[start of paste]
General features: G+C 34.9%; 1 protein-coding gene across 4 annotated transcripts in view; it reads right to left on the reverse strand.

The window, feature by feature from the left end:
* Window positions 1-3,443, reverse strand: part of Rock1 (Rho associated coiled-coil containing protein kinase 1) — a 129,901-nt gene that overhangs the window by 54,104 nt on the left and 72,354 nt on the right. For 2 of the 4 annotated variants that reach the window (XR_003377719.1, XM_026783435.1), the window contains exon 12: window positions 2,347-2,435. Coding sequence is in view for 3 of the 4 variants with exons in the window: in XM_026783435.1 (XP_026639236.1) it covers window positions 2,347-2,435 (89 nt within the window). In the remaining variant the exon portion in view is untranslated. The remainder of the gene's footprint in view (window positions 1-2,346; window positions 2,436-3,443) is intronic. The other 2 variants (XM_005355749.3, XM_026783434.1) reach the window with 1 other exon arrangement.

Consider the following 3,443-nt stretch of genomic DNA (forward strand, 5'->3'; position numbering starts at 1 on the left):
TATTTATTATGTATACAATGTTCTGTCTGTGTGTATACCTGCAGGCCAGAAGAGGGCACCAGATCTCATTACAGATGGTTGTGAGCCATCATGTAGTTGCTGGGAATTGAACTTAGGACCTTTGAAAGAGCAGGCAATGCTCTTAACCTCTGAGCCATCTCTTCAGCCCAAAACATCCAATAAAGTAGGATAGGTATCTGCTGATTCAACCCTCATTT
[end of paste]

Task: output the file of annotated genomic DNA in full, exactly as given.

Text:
General features: G+C 34.9%; 1 protein-coding gene across 4 annotated transcripts in view; it reads right to left on the reverse strand.

The window, feature by feature from the left end:
* Window positions 1-3,443, reverse strand: part of Rock1 (Rho associated coiled-coil containing protein kinase 1) — a 129,901-nt gene that overhangs the window by 54,104 nt on the left and 72,354 nt on the right. For 2 of the 4 annotated variants that reach the window (XR_003377719.1, XM_026783435.1), the window contains exon 12: window positions 2,347-2,435. Coding sequence is in view for 3 of the 4 variants with exons in the window: in XM_026783435.1 (XP_026639236.1) it covers window positions 2,347-2,435 (89 nt within the window). In the remaining variant the exon portion in view is untranslated. The remainder of the gene's footprint in view (window positions 1-2,346; window positions 2,436-3,443) is intronic. The other 2 variants (XM_005355749.3, XM_026783434.1) reach the window with 1 other exon arrangement.

Consider the following 3,443-nt stretch of genomic DNA (forward strand, 5'->3'; position numbering starts at 1 on the left):
TATTTATTATGTATACAATGTTCTGTCTGTGTGTATACCTGCAGGCCAGAAGAGGGCACCAGATCTCATTACAGATGGTTGTGAGCCATCATGTAGTTGCTGGGAATTGAACTTAGGACCTTTGAAAGAGCAGGCAATGCTCTTAACCTCTGAGCCATCTCTTCAGCCCAAAACATCCAATAAAGTAGGATAGGTATCTGCTGATTCAACCCTCATTT